October 2002 – September 2003 Small Part Ingestion Hazard – IKEA SNUTTIG toy (700-371-56) Rock-a-Bye-Baby and the head breaks. Arms tear. Seems rip open from fuzzy limbs that bleed plastic beads. Beware: children may love them too much. Ingest them like Swedish candy. But lungs can’t function when foreign objects are inhaled. Breathing won’t work… Read more »

Report from the End of the Twentieth Century

Last night our house settled deep into swells burnished by moonlight Our sleep was the sleep of mollusks I’m walking sidewalks imprinted with years, hands, and animal tracks The concrete ages like coral torn from the sea A red day-lily blossom floats in grassy leaves browning toward winter Rose petals fold back into hips One… Read more »

On A Hot Day, I Sweat

They say don’t sweat the small stuff But of course that begs the question, Of what, to sweat, is big? The oceans and the sky Are big by global standards, Lake Michigan from a rowboat, Your cock, if it’s in my mouth. My orthodontist said I have a small mouth, So definitely don’t sweat it…. Read more »

Coil and Synonyms

“In this way, the length of our life is metaphorically the length of thread that is coiled on a spool.” —Wikipedia definition for ‘Mortal Coil’ To cull— as in wheat from the chaff, the best from the lot, the weak in a herd of livestock. To turn— leaves and then the year. I turn to… Read more »

Bright Wind

—after Darwish Bright wind in a fleeting summer and the leaves are white, white and the sun is a ball of plated gold. Don’t say that I know a field of high cotton. I know nothing of my country that has stumbled from the mountains to the sea except my father’s coat and the spine… Read more »


My mother once said that the women went mad from the sound of the wind on the rocks. She warned me: never wait for that scream at the door. But still I lie awake in the dark, imagining each howl a silhouette on my stoop, a stranger’s step, your hand a-sail up my leg. The… Read more »

Novel Longing

Take me with you into the bath the water so hot hives rise from some dark epitome— read my Braille with your scalloped fingers, all the secrets of my skin revealed in every shiver and chill, all the inky secrets of my soul bleeding through my thin vellum— grip me like the Harlequin a hungry… Read more »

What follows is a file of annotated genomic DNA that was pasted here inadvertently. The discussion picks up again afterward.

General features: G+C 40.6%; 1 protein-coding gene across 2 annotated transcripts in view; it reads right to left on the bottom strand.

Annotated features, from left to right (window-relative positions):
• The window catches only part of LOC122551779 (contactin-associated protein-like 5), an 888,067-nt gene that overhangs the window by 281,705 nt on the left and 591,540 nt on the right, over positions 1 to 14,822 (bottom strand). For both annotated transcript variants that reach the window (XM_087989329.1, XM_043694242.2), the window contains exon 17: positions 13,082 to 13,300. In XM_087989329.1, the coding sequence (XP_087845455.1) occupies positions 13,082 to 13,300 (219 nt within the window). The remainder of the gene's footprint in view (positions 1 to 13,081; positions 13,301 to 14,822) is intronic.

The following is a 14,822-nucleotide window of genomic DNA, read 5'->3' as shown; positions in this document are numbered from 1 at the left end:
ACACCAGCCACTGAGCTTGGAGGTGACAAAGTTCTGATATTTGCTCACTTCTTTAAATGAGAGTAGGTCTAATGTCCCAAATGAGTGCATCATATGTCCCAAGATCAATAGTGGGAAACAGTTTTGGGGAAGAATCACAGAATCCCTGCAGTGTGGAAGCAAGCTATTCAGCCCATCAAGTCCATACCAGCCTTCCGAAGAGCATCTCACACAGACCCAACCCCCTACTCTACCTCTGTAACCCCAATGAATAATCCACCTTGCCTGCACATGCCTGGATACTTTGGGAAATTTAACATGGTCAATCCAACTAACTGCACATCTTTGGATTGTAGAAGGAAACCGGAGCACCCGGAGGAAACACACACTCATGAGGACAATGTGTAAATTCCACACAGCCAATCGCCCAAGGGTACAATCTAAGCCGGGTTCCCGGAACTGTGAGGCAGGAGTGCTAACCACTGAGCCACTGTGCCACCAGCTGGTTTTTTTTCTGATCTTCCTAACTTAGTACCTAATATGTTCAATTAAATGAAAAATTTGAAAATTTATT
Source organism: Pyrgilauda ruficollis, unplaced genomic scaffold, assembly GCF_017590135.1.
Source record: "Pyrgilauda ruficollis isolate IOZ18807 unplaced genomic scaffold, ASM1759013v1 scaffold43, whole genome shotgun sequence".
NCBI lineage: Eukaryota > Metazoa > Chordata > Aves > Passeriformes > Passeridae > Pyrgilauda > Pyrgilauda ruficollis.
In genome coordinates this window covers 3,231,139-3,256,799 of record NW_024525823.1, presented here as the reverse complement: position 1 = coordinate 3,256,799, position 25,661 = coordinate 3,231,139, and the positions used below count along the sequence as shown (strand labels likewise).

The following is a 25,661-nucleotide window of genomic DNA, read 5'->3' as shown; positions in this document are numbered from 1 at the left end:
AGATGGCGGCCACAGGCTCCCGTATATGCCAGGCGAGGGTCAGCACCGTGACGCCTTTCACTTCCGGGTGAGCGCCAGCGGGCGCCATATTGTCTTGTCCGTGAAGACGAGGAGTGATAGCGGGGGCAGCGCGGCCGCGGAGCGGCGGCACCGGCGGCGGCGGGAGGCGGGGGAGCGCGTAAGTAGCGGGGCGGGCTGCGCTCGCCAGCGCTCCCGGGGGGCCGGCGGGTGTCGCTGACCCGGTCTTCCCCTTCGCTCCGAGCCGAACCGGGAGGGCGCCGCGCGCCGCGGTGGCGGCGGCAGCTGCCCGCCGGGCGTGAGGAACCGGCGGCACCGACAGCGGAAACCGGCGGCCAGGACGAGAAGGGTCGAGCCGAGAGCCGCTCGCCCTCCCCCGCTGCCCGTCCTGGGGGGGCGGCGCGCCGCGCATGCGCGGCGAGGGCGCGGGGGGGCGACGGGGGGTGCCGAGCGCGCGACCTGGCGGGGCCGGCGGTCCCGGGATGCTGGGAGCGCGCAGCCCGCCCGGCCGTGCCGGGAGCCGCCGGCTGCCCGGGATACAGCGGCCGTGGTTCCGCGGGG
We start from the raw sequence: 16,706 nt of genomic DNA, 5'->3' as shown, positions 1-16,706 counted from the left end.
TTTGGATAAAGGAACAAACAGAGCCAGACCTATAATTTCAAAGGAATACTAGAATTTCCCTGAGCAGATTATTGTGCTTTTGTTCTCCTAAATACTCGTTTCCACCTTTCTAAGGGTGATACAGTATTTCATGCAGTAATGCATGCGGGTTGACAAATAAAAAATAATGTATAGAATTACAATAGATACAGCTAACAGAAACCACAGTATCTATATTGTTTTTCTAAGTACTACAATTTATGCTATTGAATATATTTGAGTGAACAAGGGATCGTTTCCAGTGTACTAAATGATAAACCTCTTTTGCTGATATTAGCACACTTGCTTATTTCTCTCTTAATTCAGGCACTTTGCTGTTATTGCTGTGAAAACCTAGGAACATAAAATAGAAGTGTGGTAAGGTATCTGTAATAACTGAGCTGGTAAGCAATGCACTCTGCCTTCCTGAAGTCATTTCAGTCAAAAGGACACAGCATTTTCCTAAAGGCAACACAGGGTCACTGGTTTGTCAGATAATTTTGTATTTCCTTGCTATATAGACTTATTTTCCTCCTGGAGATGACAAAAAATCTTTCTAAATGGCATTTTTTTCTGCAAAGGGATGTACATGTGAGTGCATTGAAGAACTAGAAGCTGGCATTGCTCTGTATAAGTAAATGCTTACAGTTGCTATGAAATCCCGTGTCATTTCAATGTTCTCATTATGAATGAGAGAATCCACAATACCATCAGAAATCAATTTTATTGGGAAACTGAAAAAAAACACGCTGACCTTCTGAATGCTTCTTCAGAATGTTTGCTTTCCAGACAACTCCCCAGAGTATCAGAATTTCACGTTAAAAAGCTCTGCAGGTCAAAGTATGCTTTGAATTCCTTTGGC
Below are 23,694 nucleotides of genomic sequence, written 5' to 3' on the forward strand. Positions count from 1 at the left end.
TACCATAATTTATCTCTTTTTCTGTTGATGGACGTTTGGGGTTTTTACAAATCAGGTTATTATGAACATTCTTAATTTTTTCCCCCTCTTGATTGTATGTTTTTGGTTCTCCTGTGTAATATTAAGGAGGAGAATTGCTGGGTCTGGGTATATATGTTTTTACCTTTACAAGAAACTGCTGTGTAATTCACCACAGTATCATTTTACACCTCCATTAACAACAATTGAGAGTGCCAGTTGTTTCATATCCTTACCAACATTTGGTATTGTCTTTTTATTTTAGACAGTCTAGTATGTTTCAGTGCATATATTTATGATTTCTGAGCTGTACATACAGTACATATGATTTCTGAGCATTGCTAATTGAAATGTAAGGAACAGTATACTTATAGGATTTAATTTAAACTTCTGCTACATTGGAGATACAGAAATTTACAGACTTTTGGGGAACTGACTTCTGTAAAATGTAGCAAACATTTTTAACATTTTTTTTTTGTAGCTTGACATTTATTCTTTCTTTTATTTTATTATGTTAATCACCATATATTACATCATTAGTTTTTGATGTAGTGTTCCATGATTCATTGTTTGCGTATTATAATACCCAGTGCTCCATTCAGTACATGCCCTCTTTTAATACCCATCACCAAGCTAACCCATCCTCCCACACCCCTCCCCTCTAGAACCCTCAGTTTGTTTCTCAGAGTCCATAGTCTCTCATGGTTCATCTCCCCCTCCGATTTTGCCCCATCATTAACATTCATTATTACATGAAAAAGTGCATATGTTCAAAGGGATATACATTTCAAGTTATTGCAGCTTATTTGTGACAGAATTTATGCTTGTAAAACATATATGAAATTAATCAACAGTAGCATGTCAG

The Sweater

It fit me like a barrel, the thicket of woven wool with a teddy bear sewn on front. It was the kind of sweater you hoped never to get. I picked it out myself both from the store and tonight, for the dance. I spied K’s circle of girls at mid-court in low and strobe… Read more »

In Green Alaska

That particular silver light slanting off the aspen leaves, evoking olive groves rinsed in Iberian sunlight and spread out to dry against the windy frame of plowed red fields, utterly out of place in the subarctic, is left in the wake of leaf miners scraping meals from the green of whole groves and hills, weakening… Read more »


In the shadows of the backyard, swung vertical, on edge, like a topsail puffed taut in a wind, the hammock has unloaded a pillow, half-glasses, and an autobiography. They lie scattered at my father’s feet. He died a year ago, strung between retirement and the monitors that told his family the waiting was over. Now… Read more »

After The Storm

The stillness fills with all the sounds that were covered by the wind: the slow trickle of water seeping between roots gathering, dripping from leaves, the celebration songs of frogs in the field, the lilting call of the robin in the darkness, and the massive silence of the skies still flowing with patches of black… Read more »

Weekend Breakfast

With the sound of a buzzer, breakfast is done. The onions, peppers that were cut, the eggs that were broken, the bread that was sliced is now toasted. We sit back together, cloth napkins in our laps, and take that first aromatic sip of tea. For the next half hour, nothing comes between us. No… Read more »

Adirondack Poem

The big blue chairs rise from the weeds. Majestic in their ease of triumph. Backs straight, aligned, they define the day’s light with their shadows.

A Man I Know

A man I know walks down the road behind his house. All year, he wears a scarf and stocking cap. When he nears our place, the dogs bark. I know there is always grape jelly on his shelf. He told me. And he also told me at night he thinks about birds. Sometimes he decides… Read more »

“Moose. Indian.”

–The last words of Henry David Thoreau Why not “It’s been a good life. I sucked out lots of marrow”? Why not “The cabin was cold, but I got a book out of it”? Or how about “Wolf. Settler.” “Honeybee. Loner.” Or “Why all those beans?” Or “My god, I kept track of everything except… Read more »

A Little Relief

The sky this morning won’t give up its rain. The trees stand perfectly still, leaves up, praying for it. The flowers bow down in the grayness while birds do what birds always do. The air feels wet as if the molecules could spontaneously burst into droplets. We’ve let the asparagus grow wild, a good two… Read more »